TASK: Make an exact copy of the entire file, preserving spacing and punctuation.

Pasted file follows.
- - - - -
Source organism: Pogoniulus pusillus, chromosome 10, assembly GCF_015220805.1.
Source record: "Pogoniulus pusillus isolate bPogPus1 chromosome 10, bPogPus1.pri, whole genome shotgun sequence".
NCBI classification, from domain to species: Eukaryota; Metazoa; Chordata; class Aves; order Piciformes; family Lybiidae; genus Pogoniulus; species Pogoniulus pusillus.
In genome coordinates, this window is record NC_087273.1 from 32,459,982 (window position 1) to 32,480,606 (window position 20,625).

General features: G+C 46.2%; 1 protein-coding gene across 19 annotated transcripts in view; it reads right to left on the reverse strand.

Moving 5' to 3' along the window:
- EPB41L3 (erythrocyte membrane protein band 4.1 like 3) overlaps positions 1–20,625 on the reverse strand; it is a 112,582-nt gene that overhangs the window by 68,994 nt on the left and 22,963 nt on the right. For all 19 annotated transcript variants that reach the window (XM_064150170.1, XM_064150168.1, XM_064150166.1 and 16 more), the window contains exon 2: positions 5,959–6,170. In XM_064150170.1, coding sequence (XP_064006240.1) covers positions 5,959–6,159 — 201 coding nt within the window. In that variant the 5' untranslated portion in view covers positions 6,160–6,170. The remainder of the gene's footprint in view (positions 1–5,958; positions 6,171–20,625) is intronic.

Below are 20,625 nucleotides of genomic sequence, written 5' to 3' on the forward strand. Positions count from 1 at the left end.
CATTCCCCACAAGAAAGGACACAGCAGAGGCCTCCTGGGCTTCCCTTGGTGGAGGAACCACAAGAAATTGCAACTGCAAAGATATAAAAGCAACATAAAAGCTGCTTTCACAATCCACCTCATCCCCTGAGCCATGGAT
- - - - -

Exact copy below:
Source organism: Pogoniulus pusillus, chromosome 10, assembly GCF_015220805.1.
Source record: "Pogoniulus pusillus isolate bPogPus1 chromosome 10, bPogPus1.pri, whole genome shotgun sequence".
NCBI classification, from domain to species: Eukaryota; Metazoa; Chordata; class Aves; order Piciformes; family Lybiidae; genus Pogoniulus; species Pogoniulus pusillus.
In genome coordinates, this window is record NC_087273.1 from 32,459,982 (window position 1) to 32,480,606 (window position 20,625).

General features: G+C 46.2%; 1 protein-coding gene across 19 annotated transcripts in view; it reads right to left on the reverse strand.

Moving 5' to 3' along the window:
- EPB41L3 (erythrocyte membrane protein band 4.1 like 3) overlaps positions 1–20,625 on the reverse strand; it is a 112,582-nt gene that overhangs the window by 68,994 nt on the left and 22,963 nt on the right. For all 19 annotated transcript variants that reach the window (XM_064150170.1, XM_064150168.1, XM_064150166.1 and 16 more), the window contains exon 2: positions 5,959–6,170. In XM_064150170.1, coding sequence (XP_064006240.1) covers positions 5,959–6,159 — 201 coding nt within the window. In that variant the 5' untranslated portion in view covers positions 6,160–6,170. The remainder of the gene's footprint in view (positions 1–5,958; positions 6,171–20,625) is intronic.

Below are 20,625 nucleotides of genomic sequence, written 5' to 3' on the forward strand. Positions count from 1 at the left end.
CATTCCCCACAAGAAAGGACACAGCAGAGGCCTCCTGGGCTTCCCTTGGTGGAGGAACCACAAGAAATTGCAACTGCAAAGATATAAAAGCAACATAAAAGCTGCTTTCACAATCCACCTCATCCCCTGAGCCATGGAT